• I didn’t know you were an actor Glenn. Thankfully I don’t think there are any portals in this house. I’m not great with physical house guests, nevermind spiritual ones.

  4. “Why, oh why, didn’t (we) take the blue pill!” Now, we all get to see just “how far down the rabbit hole goes.” Love the Alice allusions!

  5. I hated the book about Alice. But trigger warnings? No. I Don’t think so. Life doesn’t come with trigger warnings. Some things we take with us forever but then again, something’s we get over and move on. Keep hanging on girl. We all have our buggaboos.

  6. Powerful post, Carol. I never liked Alice in Wonderland as a kid and your description brought realization – when the ground around you is always crumbling, you don’t want to read about falling.

  7. Ah, it’s a mind-boggling thing at times — delusion or an over-active imagination, the white rabbit has a tendency of catching us unaware. I love how you put “madness” into context through the Alice allusions and metaphors. “I am clinging on” definitely provides a much-needed hope. 🙂

  8. I love this! I have an affinity to rabbits, maybe that explains a lot about me. I twitch and silently appear at the strangest times and places.

    • I’m never quite sure about rabbits. I come from a farming family so my rabbit stew isn’t unheard of, though I’ve never had it myself. I’ve always preferred hares.

  9. Great post Carol! This is me sharin’ my truth. When I am concentrating on my writing I wear my reading/writing glasses, thich glasses – because I chose long-field clarity over reading clarity when I had my catarac surgery done several years ago. I wanted to read street signs, and see the rest of the world, without wearing glasses. Best decision I ever made. Miraculous! Now, as I concentrate on my iPad screen, wearing my glasses, occasional shadows or liitle formless critters will seem o flit by my peripheral vision from time to time, just out of the focal area of my lens. When I first saw them years sgo, I would glace over. Nothing ever there. I hardly give them a though anymore. I chalk them up to eye strain, to my diabetes, to my imagination leaking while in creative mode – or something other? Of course, these might just be our muses Carol?! Liked your write here. Alice Through the Looking Glass, Wizard of Oz, Grimm Fairey Tales, these are terrifying stories told, I believe, to trsumatize hildren to the afults amusement. Early Walt Disney gets in on this as well. Mamy cultures have traditional stories and ficticious characters to frighten children into behaving. Strange human fascination… enjoyed your hsibun here Carol… 🙂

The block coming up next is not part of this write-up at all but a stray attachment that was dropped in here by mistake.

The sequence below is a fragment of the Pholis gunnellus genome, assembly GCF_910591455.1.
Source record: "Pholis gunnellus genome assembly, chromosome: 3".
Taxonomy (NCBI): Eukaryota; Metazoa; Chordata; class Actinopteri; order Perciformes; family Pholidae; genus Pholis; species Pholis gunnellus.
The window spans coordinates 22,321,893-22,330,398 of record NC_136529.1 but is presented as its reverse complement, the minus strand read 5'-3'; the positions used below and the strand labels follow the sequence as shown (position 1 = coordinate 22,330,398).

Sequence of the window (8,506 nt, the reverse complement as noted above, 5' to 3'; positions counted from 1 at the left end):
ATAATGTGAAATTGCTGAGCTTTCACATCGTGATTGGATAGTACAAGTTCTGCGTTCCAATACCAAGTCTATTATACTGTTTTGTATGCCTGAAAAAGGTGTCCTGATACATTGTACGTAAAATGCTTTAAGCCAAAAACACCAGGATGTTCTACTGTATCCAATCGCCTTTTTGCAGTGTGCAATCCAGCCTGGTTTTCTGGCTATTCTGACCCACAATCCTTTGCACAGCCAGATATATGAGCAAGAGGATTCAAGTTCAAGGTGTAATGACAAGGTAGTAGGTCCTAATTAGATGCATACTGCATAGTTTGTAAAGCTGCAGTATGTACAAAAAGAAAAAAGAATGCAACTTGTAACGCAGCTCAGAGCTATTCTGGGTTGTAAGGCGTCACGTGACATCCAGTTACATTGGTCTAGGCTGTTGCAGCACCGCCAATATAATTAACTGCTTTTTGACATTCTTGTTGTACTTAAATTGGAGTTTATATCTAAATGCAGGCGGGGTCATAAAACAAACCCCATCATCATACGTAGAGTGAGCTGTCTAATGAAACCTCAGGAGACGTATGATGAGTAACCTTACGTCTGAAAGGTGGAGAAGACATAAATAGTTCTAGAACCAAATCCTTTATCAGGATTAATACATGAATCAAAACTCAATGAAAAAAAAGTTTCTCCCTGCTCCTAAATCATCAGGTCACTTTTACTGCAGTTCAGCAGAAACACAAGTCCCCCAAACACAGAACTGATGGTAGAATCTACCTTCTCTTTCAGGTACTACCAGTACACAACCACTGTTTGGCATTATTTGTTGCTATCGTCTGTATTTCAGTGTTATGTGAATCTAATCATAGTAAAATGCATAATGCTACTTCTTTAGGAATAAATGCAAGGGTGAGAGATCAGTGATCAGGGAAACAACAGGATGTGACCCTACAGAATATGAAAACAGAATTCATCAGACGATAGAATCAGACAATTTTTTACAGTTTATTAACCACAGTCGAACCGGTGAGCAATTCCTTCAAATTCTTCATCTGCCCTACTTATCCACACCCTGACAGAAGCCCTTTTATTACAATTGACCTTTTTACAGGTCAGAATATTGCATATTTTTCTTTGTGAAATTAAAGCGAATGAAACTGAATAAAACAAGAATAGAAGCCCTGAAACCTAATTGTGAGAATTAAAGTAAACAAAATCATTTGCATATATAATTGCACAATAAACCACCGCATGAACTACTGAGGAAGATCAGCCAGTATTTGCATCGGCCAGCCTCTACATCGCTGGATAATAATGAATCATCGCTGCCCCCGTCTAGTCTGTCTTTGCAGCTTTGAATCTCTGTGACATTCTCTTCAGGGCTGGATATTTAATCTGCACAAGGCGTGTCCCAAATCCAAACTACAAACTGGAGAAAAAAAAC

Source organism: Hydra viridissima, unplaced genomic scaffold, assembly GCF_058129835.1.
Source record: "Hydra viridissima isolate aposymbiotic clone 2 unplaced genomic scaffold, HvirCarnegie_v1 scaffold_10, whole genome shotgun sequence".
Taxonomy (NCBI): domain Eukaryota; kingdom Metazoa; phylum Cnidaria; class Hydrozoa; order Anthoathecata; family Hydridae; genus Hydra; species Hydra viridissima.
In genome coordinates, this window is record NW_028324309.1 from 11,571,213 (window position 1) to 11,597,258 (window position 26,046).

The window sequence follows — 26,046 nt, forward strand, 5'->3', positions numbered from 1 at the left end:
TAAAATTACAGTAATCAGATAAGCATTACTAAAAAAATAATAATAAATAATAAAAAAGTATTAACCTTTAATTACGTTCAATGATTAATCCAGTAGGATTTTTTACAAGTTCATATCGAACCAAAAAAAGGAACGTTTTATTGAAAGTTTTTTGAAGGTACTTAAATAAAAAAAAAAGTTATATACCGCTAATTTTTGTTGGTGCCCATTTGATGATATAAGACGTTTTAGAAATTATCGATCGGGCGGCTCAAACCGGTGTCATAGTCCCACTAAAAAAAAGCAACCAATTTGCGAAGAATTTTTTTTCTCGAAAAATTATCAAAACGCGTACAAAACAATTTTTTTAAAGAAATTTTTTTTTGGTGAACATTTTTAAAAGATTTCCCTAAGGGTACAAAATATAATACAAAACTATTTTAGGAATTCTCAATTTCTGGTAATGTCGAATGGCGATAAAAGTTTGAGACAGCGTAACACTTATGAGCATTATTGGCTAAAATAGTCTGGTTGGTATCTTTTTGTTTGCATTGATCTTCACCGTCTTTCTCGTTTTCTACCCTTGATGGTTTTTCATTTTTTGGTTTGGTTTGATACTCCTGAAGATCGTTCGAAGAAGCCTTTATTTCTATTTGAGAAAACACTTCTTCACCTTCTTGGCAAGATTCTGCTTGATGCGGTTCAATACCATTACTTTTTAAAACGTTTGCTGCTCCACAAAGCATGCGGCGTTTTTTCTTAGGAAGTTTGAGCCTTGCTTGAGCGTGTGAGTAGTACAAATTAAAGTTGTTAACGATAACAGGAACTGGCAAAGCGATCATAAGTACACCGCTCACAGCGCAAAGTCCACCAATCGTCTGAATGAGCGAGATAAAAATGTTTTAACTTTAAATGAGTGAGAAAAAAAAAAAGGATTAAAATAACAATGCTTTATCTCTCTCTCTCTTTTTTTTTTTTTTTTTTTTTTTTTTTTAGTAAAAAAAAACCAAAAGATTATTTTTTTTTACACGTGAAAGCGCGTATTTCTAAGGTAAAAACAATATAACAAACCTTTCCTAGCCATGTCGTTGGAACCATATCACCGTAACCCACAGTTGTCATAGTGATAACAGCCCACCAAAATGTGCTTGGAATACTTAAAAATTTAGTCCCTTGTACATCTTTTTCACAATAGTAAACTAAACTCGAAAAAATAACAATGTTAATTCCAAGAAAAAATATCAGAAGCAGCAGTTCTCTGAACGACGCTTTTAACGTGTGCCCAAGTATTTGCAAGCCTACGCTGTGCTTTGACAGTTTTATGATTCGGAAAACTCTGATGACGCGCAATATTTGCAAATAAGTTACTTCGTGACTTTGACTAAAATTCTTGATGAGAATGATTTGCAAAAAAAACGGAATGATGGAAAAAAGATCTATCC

• Oh Rob, you have no idea how reassuring that is. From the sounds of it, it’s pretty common.
      During my A-Levels my english teacher told us that fairy tales were originally oral stories for adults. It was people like the Brothers Grimm who took those oral tales and wrote them down, tuning them towards children more so than adults. Writers such as Angela Carter have since taken those stories and returned them to their original audience, writing fantastic books such as The Bloody Chamber.

  10. ‘ears twitch twice’ is the perfect touch.

    I suspect adults forget how much children see and carry with them from their experiences. What we read as children can be very real.

    • Thank you Nora and your right. I’m not sure Day Of The Triffids would have the same impact on me now as an adult as it did but at the time it planted itself deep.